Ports around the United States are anxious to encourage greater use of intermodal rail for inbound shipments, but when does that encouragement amount to an illegal subsidy for rail transport?
Nine container ship lines that rely mainly on trucks to move their cargo between the Port of New York and New Jersey and inland points say the port authority is crossing that line.
The carriers are asking the Federal Maritime Commission to order the Port Authority of New York and New Jersey to stop collecting a new port fee gives a cost break to intermodal rail shipments, arguing the fee violates the Shipping Act by forcing them to subsidize on-dock rail services.
The new fee charges carriers $4.95 per 20-foot equivalent unit on all loaded and empty containers lifted on or off ships. Fees also are assessed on shipments of automobiles ($1.11 per vehicle) and non-containerized cargo (13 cents a ton).
The fee replaced a $57.50-per-lift assessment on containers handled at the port’s ExpressRail ramps. It also eliminated a minor assessment levied on interchanges of containers between truckers and container terminals.
The port authority, looking for ways to increase the use of its ExpressRail operation at terminals decidedly oriented toward truck movements, approved the fee last December and put it into effect March 14. The agency began enforcing the fee on Aug. 15 with letters warning carriers they’d be denied service if they didn’t pay.
Carriers filing the FMC complaint — China Shipping Container Lines, Cosco Container Lines, Evergreen Marine, Hanjin Shipping, Horizon Lines, “K” Line, NYK Line, United Arab Shipping and Yang Ming Line — asked the FMC to order the port authority to end the fee and refund their payments.
The carriers said the new fee forces them to subsidize the cost of the port’s ExpressRail rail ramps even if they don’t use the ramps or use them only occasionally.
The fee “reduces the per-container costs for rail users from a rail fee of $57.50 for each container lift to ... $9.90 per 40-foot container, with the difference being picked up by the non-rail users,” the carriers’ complaint said. Carriers not using ExpressRail “will pay millions … for nothing. Conversely, rail users will benefit in the millions from (the carriers’) subsidies.”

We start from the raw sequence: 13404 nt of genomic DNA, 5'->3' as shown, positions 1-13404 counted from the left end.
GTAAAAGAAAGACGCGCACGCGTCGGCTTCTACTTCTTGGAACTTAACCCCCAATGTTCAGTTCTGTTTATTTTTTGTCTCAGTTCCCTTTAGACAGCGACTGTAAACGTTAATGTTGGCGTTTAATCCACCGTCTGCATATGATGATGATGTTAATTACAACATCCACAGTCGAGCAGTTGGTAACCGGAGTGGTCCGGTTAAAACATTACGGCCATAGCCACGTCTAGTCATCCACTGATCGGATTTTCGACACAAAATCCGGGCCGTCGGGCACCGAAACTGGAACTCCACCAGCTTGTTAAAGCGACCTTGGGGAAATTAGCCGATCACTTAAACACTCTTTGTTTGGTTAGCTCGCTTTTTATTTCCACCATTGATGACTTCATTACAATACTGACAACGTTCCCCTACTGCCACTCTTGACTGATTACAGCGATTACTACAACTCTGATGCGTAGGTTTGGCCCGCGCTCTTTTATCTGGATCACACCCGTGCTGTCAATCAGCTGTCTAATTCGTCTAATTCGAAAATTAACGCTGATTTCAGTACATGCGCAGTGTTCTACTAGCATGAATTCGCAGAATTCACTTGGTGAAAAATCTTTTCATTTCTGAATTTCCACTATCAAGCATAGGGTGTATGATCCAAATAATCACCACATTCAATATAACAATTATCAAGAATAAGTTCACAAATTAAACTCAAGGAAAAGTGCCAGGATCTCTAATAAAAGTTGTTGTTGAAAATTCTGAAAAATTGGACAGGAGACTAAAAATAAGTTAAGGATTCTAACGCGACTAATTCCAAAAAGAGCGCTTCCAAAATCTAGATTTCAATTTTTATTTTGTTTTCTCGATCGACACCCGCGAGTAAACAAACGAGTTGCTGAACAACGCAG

The port authority reduced the rail fees to help compete with rivals led by Virginia, which is aggressively marketing Norfolk Southern Railway’s Heartland Corridor double-stack connection between Hampton Roads and the Midwest.
The port authority has been trying to boost rail shipments for environmental, operational and competitive reasons. It said the fee would reduce idling by trucks, reducing pollution, and provide more money for road improvements that would smooth cargo flow.
Rail accounts for only about 10 percent of the total container movements at New York-Jersey terminals: With such an enormous population within 200 miles of the port, trucks hauls generally are faster and the economics that make intermodal a strong proposition on the West Coast and at ports such as Norfolk don’t really kick in for short distances. But rail lifts also are growing more rapidly than overall container traffic. The port authority said rail lifts grew 22.3 percent last year over 2009 against 12.6 percent overall movements and were up 15.2 percent in the first half of this year against 8.2 growth in container volume.
Port authority officials wouldn’t comment on the FMC case. When the fee was announced last December, they said it was designed to encourage rail movements and support infrastructure and security improvements that benefit all port users.
Port Director Rick Larrabee said the agency expected the equalization of rail and truck fees to boost the percentage of port containers using intermodal rail by 2 to 3 percentage points from the previous 12 to 13 percent.
He said the fee was expected to generate $26 million a year, 27 percent more than the $20.5 million generated by the ExpressRail fee. The discontinued truck fee had generated minimal revenue.
The fee is collected by terminal operators that lease port-owned terminals, and by private owners of auto and general cargo terminals, and it is forwarded to the port authority.
Some terminal operators were uneasy about serving as the port authority’s collection agency, but one terminal executive defended the new fee as a reasonable way to assess port users for necessary infrastructure.
Carriers fighting the fee are being “shortsighted,” said James Devine, CEO at New York Container Terminal. “I support it 100 percent. The port authority needs the funds, and I think they correctly assessed that it’s more logical to spread the costs among all port traffic and not just the rail traffic.”